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Publication numberUS5672228 A
Publication typeGrant
Application numberUS 08/530,391
Publication dateSep 30, 1997
Filing dateSep 19, 1995
Priority dateSep 19, 1995
Fee statusLapsed
Publication number08530391, 530391, US 5672228 A, US 5672228A, US-A-5672228, US5672228 A, US5672228A
InventorsAleksander B. Macander, Thomas N. Tinley, Steven S. Chiu
Original AssigneeThe United States Of America As Represented By The Secretary Of The Navy
Export CitationBiBTeX, EndNote, RefMan
External Links: USPTO, USPTO Assignment, Espacenet
Vibration-damping of structural products
US 5672228 A
Vibration-damping layers are stored as a continuous elongated strap in cod condition for supply to subsequently fabricated structural products. Such strap is formed from high modulus layer constrainment segments encapsulated within a viscoelastic material contributing to establishment of the vibration-damping property and flexure of the strap between the segments thereof to accommodate coiling during storage. The strap is uncoiled from its storage condition during a supply phase to a preselected surface of the fabricated structural product.
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What is claimed is:
1. In combination with a method for fabrication of a structural product including formation of a surface thereon and application of a vibration-damping layer to said surface, the improvement residing in the steps of: forming said vibration-damping layer as an elongated strap having constrainment segments therein encapsulated within a flexible coating prior to said formation of the surface on the structural product during fabrication thereof; storing the elongated strap in a coiled condition accommodated by flexure of said flexible coating; and supplying the structural product during said fabrication thereof with the elongated strap for application to said surface by uncoiling of the strap from storage in said coiled condition.
2. The combination of claim 1 wherein the constrainment segments are made of a high modulus material.
3. The combination of claim 2 wherein the flexible coating made of a viscoelastic material undergoes said flexure between the constrainment segments during said step of storing of the strap in the coiled condition.
4. The combination of claim 3 wherein said structural product comprises a construction beam having said surface thereon to which the vibration-damping layer is applied during said fabrication of the structural product.
5. The combination of claim 1 wherein the constrainment segments are made of a high modulus composite and the flexible coating is made of a viscoelastic material.
6. The combination of claim 1 wherein said method for fabrication of the structural product includes the steps of: cutting the uncoiled elongated strap into discrete lengths; and bonding said discrete lengths of the strap to said surface of the structural product.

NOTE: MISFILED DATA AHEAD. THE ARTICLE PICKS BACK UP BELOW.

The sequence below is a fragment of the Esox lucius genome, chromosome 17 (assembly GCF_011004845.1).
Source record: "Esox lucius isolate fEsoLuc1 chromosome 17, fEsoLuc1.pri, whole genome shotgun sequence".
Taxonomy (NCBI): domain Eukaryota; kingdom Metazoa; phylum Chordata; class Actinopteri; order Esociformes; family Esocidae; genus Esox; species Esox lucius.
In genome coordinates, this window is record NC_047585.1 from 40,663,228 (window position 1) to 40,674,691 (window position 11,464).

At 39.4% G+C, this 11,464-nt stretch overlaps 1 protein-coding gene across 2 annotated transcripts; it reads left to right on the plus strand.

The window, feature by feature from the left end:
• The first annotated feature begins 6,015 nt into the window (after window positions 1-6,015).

7. The combination of claim 1 wherein the structural product is a construction beam on which said surface is formed separately from the vibration-damping layer applied thereto.
8. In combination with a method for fabrication of a structural product including formation of a surface having a vibration-damping layer thereon, the improvement residing in the steps of: forming said vibration-damping layer as an elongated strap having an outer flexible coating prior to formation of the surface during said fabrication of the structural product; storing the elongated strap in a coiled condition accommodated by flexure of the flexible coating; and uncoiling the elongated strap stored in said coiled condition for continuous supply during application to said surface of the structural product being fabricated.
9. The combination of claim 8 wherein the vibration-damping layer is formed from segments of a high modulus material encapsulated within said flexible coating made of a viscoelastic material.

This invention relates generally to the fabrication of composite structural products having a vibration-damping property.


Various noise silencing techniques have heretofore been utilized in connection with the construction of machines, equipment and structures from which noise is generated by vibrations. For example, noise radiation originates in naval vessels during operation of mechanical equipment therein, such as pumps, fans, turbines, compressors, etc., which excite foundations and support structures at resonant frequencies. The vibratory energy so generated propagates through the hull of the vessel and into surrounding exterior fluid with an elevated acoustic signature.

Some of the solutions heretofore proposed for silencing vibration induced noise included the stiffening of structural supports or foundations, mechanical isolation, balancing of rotors, use of dynamic vibration absorbers, resonance avoidance design, and add-on damping treatments for structural members. Add-on damping treatments involving vibration damped composite structural members having multi-segmented layers of high modulus constraining material and viscoelastic damping films are disclosed for example in U.S. Pat. Nos. 4,954,375 and 5,108,802 to Sattinger et al. The use of a structural material having an anti-vibration property, is disclosed for example in U.S. Pat. No. 4,087,289 to Gondo et al.

The foregoing prior art noise silencing techniques have limitations and disadvantages which include excessive cost, intolerable increase in weight and increased structural design complexity with costly monitoring and maintenance requirements.

It is therefore an important object of the present invention to provide a vibration damping treatment that is relatively simple and less costly for suppressing vibrations and noise, radiated for example from surface naval vessels, submarines or commercial vessels due to associated structural design.


In accordance with the present invention, a preselected surface of a structural member has a vibration-damping layer supplied thereto from a continuous strap uncoiled from a storage condition for application to a surface of the structural member. The strap is made of closely spaced constrainment segments encapsulated within a viscoelastic coating sheaf to provide both vibration damping for said surface on the structural product and accommodate flexure of the strap during storage into a coiled condition as the source of supply to the structural product either during the supply phase of the fabrication process or after the product is formed.


A more complete appreciation of the invention and many of its attendant advantages will be readily appreciated as the same becomes better understood by reference to the following detailed description when considered in connection with the accompanying drawing wherein: